Each year, many words are evaluated and selected to become new entries in modern dictionaries. With these new additions, it’s only natural that other terms and phrases phase out of the vernacular. Dr. Michael Ellis, professor of English at Missouri State University, is collaborating with Dr. Michael Montgomery, emeritus professor of English and linguistics at the University of South Carolina, on the Corpus of American Civil War Letters (CACWL) project to locate and transcribe letters written during the Civil War era in order to have a clearer picture of regional American English in the 19th century.
Since it began in 2007, approximately 9,000 letters and diaries – mostly written by soldiers with little education – have been collected for CACWL that detail life as a soldier and provide a glimpse into how English was spoken 150 years ago. Ellis noted that they often write phonetically with irregular capitalization, inconsistent spelling, regional words and usages, and non-standard grammatical forms. For example: “I am well at the presant time hoping when those few lines Comes to yore hands they my find you Well and harty.”
“The sheer numbers written by soldiers – and to a lesser extent, by family members on the home front – were unprecedented in American history,” Ellis said. “These writers are far more likely than any other sizable group of semi-literate individuals in the 19th century to reproduce the features of their spoken language, thereby providing an invaluable source of information about American regional dialects in that period.”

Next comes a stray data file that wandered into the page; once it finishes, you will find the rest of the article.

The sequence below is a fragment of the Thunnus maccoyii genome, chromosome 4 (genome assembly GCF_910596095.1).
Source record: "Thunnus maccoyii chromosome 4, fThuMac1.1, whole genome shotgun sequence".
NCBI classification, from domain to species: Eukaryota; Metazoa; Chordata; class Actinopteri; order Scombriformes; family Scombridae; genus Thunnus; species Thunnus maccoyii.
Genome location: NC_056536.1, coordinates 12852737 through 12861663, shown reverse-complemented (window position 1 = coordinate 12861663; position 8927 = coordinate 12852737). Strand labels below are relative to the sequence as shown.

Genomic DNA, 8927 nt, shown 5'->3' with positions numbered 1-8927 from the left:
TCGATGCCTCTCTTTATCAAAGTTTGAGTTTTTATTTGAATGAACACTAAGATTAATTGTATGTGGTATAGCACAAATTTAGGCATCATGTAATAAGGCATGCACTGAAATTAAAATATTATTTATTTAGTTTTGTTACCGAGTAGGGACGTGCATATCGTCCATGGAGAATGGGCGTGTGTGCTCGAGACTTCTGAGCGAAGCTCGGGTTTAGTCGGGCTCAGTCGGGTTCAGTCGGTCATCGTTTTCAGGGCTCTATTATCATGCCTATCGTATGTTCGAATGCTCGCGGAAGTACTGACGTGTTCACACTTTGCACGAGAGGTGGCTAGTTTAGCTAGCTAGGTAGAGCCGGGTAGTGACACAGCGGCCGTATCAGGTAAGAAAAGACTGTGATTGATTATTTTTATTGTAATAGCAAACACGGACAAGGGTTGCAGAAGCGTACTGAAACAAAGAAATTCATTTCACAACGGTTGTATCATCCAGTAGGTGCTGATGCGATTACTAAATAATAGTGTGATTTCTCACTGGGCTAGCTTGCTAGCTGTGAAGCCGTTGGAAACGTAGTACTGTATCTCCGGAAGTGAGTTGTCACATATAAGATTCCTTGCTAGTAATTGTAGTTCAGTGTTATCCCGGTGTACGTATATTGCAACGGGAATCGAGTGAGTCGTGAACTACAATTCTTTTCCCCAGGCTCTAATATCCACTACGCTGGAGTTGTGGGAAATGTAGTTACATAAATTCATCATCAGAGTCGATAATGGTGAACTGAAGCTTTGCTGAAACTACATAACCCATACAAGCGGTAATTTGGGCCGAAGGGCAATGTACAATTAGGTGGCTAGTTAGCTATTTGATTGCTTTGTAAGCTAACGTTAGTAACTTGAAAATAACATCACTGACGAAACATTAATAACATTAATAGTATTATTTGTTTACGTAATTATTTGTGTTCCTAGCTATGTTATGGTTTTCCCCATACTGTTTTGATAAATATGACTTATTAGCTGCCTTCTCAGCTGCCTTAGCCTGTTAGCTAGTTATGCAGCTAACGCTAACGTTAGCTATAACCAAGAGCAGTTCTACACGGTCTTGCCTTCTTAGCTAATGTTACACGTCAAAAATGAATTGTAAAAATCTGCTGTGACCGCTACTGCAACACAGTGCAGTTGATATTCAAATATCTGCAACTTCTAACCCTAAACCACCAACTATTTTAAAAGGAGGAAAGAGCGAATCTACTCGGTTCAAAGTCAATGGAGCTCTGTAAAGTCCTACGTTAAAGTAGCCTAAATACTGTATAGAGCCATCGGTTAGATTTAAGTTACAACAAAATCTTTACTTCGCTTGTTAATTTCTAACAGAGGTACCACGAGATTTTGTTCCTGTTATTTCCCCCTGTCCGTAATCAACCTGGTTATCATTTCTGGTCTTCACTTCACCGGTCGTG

Approximately three million soldiers served in the Union or Confederate armies, and for many it marked the first time away from home. These soldiers were homesick and wanting to hear about normal life, Ellis explained, and needing to share the details of the war they were experiencing.
“Besides the obvious linguistic significance of the letters, we hope that they will also be of significant value to, among others, historians and genealogists,” added Ellis.
The long-term goal of CACWL is to produce a dictionary and linguistic atlas of 19th century American regional dialects, which will require a minimum of 5,000 additional letters and diaries.
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